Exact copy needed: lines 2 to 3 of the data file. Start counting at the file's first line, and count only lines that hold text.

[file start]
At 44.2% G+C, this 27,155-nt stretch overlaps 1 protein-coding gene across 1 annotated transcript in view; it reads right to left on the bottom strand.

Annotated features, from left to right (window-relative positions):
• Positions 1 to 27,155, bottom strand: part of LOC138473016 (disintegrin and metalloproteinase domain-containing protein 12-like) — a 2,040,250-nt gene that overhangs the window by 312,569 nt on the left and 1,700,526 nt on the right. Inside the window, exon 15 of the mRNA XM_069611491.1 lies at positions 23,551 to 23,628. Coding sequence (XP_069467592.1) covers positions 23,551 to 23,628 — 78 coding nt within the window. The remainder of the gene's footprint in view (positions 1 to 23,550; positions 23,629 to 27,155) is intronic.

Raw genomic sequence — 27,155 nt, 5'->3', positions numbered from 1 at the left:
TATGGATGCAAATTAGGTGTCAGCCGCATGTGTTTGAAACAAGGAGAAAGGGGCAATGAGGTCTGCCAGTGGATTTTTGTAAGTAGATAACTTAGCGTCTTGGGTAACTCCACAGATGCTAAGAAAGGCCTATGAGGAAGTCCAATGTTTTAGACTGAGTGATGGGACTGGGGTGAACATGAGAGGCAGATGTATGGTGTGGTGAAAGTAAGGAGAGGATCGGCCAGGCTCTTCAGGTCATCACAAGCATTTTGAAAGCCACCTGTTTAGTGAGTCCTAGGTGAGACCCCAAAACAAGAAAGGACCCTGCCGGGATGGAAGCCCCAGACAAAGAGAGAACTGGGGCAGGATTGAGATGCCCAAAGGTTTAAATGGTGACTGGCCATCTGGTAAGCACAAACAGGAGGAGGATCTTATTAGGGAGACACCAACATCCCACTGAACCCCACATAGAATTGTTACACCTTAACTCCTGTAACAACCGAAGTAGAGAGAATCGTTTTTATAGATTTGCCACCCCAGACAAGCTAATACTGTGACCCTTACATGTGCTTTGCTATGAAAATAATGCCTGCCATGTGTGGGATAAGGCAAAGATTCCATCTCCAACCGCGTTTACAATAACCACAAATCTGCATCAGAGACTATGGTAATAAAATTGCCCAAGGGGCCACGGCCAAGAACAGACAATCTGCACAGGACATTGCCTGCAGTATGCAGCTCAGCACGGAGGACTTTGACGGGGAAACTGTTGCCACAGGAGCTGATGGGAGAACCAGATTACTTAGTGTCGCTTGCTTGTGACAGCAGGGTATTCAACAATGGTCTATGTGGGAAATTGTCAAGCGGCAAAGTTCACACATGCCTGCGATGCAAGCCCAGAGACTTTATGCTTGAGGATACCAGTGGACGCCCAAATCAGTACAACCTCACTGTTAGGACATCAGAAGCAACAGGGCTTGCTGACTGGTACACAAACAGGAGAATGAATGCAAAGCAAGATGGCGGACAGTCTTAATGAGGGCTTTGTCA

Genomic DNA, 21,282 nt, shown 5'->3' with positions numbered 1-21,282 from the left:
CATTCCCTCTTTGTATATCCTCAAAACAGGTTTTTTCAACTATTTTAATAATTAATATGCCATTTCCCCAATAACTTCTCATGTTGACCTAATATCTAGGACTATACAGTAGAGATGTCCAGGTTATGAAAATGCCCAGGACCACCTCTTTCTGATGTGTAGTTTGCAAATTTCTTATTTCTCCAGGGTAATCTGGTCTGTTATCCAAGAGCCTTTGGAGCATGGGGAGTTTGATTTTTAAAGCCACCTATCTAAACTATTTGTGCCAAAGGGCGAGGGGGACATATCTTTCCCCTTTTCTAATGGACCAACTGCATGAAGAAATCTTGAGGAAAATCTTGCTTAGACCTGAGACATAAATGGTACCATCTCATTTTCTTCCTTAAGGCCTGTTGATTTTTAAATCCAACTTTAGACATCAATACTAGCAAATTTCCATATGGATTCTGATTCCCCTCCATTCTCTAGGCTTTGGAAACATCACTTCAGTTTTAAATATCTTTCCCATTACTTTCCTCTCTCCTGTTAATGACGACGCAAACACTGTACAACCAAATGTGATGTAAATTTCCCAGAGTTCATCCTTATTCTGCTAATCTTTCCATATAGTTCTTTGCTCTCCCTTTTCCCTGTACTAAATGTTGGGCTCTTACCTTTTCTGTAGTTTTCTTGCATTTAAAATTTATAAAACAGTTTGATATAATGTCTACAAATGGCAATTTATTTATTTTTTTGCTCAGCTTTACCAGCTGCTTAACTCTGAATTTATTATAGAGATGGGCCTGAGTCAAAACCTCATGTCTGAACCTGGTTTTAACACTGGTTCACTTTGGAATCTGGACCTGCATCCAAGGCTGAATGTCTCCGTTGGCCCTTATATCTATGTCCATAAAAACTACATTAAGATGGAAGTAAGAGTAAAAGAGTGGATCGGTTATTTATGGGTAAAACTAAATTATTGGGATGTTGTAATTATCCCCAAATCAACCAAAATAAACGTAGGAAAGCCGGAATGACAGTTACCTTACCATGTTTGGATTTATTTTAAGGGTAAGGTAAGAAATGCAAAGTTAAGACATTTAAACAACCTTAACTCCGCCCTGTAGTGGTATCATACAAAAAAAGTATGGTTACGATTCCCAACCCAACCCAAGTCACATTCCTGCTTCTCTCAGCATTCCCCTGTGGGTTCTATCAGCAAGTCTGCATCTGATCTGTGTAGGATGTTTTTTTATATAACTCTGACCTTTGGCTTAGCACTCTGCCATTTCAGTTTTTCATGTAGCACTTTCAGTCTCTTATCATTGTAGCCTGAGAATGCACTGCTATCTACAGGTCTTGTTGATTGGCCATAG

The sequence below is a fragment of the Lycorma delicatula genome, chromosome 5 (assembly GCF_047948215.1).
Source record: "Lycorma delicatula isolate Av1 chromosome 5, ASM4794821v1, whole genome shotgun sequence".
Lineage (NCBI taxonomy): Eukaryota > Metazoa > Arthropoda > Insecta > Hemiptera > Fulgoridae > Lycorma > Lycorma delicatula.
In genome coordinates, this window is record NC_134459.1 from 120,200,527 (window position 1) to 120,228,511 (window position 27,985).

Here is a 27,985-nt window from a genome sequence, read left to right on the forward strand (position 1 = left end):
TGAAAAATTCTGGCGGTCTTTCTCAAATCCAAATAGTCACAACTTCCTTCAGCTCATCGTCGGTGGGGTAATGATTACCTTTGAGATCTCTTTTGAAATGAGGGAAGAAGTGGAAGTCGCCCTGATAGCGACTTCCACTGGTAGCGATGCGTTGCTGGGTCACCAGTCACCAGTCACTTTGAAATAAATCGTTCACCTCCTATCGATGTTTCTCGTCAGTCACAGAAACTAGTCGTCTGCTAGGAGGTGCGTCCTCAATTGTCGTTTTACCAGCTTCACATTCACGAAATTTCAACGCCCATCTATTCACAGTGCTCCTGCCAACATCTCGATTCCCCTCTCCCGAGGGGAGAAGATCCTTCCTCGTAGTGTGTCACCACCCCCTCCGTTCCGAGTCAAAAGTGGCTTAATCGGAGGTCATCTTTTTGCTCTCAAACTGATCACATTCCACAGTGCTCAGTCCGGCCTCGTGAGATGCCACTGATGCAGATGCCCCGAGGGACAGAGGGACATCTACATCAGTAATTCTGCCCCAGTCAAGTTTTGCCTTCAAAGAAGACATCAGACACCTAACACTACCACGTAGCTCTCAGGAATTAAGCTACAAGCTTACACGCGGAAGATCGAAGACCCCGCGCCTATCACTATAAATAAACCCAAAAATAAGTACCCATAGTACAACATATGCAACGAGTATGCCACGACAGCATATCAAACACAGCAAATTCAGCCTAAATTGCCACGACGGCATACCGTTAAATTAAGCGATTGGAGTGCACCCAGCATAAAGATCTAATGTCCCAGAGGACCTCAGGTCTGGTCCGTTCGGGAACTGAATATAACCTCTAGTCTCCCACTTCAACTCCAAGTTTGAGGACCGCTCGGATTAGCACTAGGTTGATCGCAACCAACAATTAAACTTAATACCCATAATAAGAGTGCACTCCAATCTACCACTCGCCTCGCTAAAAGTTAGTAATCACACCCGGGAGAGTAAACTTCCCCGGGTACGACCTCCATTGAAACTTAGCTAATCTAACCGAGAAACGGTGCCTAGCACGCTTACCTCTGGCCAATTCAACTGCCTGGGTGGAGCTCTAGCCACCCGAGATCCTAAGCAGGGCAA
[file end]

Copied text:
Annotated features, from left to right (window-relative positions):
• Positions 1 to 27,155, bottom strand: part of LOC138473016 (disintegrin and metalloproteinase domain-containing protein 12-like) — a 2,040,250-nt gene that overhangs the window by 312,569 nt on the left and 1,700,526 nt on the right. Inside the window, exon 15 of the mRNA XM_069611491.1 lies at positions 23,551 to 23,628. Coding sequence (XP_069467592.1) covers positions 23,551 to 23,628 — 78 coding nt within the window. The remainder of the gene's footprint in view (positions 1 to 23,550; positions 23,629 to 27,155) is intronic.